International StudiesIn order for any course, including an experiential course, to be constructively aligned, it is important to ensure that the degree of complexity and expectation for the learning outcomes, assessments and teaching and learning activities are at a consistent level. For example, if a learning outcome of an architectural drafting course is to ensure that a student can accurately interpret the symbols on blueprints to identify architectural structures and systems, then the most effective form of assessment might be to provide them with a blueprint and ask that they identify and explain the significance of the symbols that appear. This assessment would be particularly pertinent after the instructor had first modelled and then provided the students with independent, but assisted practice in completing this activity. It would not be as directly relevant to the learning outcomes to ask students to complete a multiple choice or matching exercise for symbols and their meaning out of the context of a blueprint and after merely reading a symbol chart in a textbook. Nor would it be effective to push students beyond the level of the intended learning outcome in an assessment by asking them to mark up a blank blueprint with the appropriate symbols and explain their meaning and purpose, all without instruction or practice on the assessed activity. As educators, as we design and deliver courses, it is really valuable for us to reflect continuously on what exactly we are hoping that students will be able to demonstrate, why and to what degree of sophistication. Having this clearly sorted out in our heads can really help us to create assessments, teaching approaches and learning activities that are connected well for our students.

Another consequence of using design thinking in course planning is that it becomes easier to avoid aimless teaching and learning. The purpose of a course, and how it fits into the larger program curriculum, is clearer for the instructor and made more apparent to the students. Designing a course in this way does not preclude serendipitous discovery and learning for students, but it does direct their efforts intentionally toward important learning outcomes that need to be cultivated and helps them to make connections between theory and practice. Given the unique nature of experiential education opportunities, which are often undertaken offsite and involve partners, attention to course design becomes very important to ensure a meaningful learning experience for the students.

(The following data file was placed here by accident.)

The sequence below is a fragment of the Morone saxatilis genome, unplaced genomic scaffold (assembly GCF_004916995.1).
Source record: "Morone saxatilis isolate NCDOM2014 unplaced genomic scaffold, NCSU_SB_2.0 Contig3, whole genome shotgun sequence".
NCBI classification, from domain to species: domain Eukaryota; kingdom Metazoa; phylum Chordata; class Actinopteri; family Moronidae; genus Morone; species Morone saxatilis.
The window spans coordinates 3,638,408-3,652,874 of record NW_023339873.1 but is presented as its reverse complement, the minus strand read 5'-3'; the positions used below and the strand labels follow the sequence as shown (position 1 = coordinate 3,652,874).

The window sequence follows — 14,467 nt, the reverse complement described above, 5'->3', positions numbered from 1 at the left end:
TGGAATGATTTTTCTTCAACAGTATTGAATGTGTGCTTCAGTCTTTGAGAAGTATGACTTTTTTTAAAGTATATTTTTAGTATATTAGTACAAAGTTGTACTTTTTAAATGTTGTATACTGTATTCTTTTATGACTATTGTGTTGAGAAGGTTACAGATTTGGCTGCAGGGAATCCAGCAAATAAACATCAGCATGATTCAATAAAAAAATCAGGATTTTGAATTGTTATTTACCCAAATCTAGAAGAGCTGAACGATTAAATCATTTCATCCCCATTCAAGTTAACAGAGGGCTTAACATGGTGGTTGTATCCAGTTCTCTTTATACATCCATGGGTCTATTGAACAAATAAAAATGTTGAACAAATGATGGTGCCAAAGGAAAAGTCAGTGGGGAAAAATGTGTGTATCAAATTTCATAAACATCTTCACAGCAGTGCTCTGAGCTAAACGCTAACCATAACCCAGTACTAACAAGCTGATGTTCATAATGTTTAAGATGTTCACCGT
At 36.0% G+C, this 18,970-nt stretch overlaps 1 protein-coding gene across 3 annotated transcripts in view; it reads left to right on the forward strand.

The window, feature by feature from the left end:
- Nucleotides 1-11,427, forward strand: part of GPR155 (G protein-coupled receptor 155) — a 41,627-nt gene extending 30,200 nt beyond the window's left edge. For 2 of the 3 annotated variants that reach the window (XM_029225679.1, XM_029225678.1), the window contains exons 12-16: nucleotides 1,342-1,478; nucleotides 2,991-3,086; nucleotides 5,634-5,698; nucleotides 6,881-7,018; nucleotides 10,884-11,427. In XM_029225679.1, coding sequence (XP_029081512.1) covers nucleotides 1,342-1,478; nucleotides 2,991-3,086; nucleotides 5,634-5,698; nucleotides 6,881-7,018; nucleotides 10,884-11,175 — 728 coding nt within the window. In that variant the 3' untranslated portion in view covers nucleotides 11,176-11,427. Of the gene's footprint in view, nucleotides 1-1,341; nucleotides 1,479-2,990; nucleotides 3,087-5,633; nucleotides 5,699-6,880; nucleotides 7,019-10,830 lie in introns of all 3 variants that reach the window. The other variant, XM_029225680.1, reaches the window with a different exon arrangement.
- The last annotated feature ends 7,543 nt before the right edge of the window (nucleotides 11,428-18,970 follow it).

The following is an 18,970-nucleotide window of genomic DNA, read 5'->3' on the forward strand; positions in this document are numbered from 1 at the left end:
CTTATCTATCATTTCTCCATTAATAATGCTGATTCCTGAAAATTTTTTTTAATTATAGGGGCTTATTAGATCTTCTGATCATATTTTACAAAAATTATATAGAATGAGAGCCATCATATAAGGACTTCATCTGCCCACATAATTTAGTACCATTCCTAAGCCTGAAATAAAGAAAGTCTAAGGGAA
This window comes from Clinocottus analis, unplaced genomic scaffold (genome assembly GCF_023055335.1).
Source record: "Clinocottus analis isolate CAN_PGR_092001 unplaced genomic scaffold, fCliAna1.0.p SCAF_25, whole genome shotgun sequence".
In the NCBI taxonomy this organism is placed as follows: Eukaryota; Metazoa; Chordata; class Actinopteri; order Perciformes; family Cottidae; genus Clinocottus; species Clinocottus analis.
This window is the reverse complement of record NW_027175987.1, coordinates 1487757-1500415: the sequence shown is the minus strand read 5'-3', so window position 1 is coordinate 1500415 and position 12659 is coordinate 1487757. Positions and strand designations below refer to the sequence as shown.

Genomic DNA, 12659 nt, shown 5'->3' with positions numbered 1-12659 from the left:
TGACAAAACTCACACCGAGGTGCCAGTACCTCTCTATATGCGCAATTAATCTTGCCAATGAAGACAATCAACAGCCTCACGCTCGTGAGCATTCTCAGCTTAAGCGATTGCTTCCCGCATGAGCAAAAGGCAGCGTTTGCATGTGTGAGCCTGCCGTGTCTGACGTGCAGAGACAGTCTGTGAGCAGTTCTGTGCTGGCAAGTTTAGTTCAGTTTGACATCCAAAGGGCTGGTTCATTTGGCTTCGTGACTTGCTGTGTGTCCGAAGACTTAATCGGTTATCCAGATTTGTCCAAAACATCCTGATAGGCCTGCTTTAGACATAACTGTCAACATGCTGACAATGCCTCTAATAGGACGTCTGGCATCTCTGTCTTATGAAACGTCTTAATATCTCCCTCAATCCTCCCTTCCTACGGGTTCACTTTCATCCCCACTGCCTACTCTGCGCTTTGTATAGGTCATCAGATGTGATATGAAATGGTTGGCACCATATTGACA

Universal Design for Learning

Universal Design for Learning

Ensuring meaningful learning experiences for students requires attention to designing courses for a diversity of learners. The CAST organization in the United States has developed a framework for inclusive course design that serves as a very useful resource for educators committed to supporting all students in becoming “purposeful and motivated; resourceful and knowledgeable; and strategic and goal directed.” (CAST. (n.d.).UDL: The UDL Guidelines. Retrieved from The Universal Design for Learning Guidelines provides educators with clear direction and examples of how to design courses that allow for multiple forms of engagement, representation, action and expression and are geared toward progressing from accessing, to building, and finally to internalizing options for designing learning opportunities that are effective and rich for all learners.

The UDL principles provide a well-conceived framework that you can use to inform your decisions about how to design a course that removes barriers and enables success for all learners, but the exigencies of course design for experiential education opportunities provoke creative thinking about how to apply UDL Principles effectively for internships, practicum, service-learning, co-operative education and other forms of experiential education. Next, let’s review the UDL framework from CAST and consider its application to course design in experiential education.  How might attention to UDL principles influence your considerations about instructional modes and methods and the locations for student learning?  How might it change the way that you assess the suitability of experiential learning opportunities and partnerships with industry, community service agencies or in remote locations?

Design: Alan Unwin,
Niagara College, 
Environmental Management

Design: Tim O’Connell,
Brock University, 
Outdoor Education

Tim O’Connell’s Outdoor education course outline


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Learning by Doing: Postsecondary Experiential Education Copyright © 2018 by Mary Wilson and Kyle Mackie is licensed under a Creative Commons Attribution 4.0 International License, except where otherwise noted.